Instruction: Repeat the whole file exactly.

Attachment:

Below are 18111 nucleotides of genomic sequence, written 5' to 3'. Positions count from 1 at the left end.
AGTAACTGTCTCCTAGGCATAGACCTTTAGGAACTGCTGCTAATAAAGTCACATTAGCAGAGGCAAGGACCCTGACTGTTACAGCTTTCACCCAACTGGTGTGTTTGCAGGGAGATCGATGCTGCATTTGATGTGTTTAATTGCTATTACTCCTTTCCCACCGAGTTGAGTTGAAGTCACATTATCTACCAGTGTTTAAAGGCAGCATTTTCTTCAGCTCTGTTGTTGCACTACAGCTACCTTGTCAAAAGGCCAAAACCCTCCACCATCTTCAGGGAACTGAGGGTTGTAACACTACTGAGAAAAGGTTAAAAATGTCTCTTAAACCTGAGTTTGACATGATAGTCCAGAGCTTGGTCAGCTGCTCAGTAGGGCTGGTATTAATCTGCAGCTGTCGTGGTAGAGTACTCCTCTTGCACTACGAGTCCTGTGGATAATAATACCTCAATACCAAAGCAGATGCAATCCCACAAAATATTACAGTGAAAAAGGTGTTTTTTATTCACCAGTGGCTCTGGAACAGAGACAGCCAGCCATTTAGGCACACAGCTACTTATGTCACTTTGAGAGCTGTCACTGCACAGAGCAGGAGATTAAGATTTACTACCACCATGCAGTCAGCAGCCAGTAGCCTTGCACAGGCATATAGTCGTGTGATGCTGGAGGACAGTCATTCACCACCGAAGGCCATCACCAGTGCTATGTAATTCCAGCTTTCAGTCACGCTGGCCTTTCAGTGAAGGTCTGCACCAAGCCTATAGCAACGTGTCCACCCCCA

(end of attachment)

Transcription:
Below are 18111 nucleotides of genomic sequence, written 5' to 3'. Positions count from 1 at the left end.
AGTAACTGTCTCCTAGGCATAGACCTTTAGGAACTGCTGCTAATAAAGTCACATTAGCAGAGGCAAGGACCCTGACTGTTACAGCTTTCACCCAACTGGTGTGTTTGCAGGGAGATCGATGCTGCATTTGATGTGTTTAATTGCTATTACTCCTTTCCCACCGAGTTGAGTTGAAGTCACATTATCTACCAGTGTTTAAAGGCAGCATTTTCTTCAGCTCTGTTGTTGCACTACAGCTACCTTGTCAAAAGGCCAAAACCCTCCACCATCTTCAGGGAACTGAGGGTTGTAACACTACTGAGAAAAGGTTAAAAATGTCTCTTAAACCTGAGTTTGACATGATAGTCCAGAGCTTGGTCAGCTGCTCAGTAGGGCTGGTATTAATCTGCAGCTGTCGTGGTAGAGTACTCCTCTTGCACTACGAGTCCTGTGGATAATAATACCTCAATACCAAAGCAGATGCAATCCCACAAAATATTACAGTGAAAAAGGTGTTTTTTATTCACCAGTGGCTCTGGAACAGAGACAGCCAGCCATTTAGGCACACAGCTACTTATGTCACTTTGAGAGCTGTCACTGCACAGAGCAGGAGATTAAGATTTACTACCACCATGCAGTCAGCAGCCAGTAGCCTTGCACAGGCATATAGTCGTGTGATGCTGGAGGACAGTCATTCACCACCGAAGGCCATCACCAGTGCTATGTAATTCCAGCTTTCAGTCACGCTGGCCTTTCAGTGAAGGTCTGCACCAAGCCTATAGCAACGTGTCCACCCCCA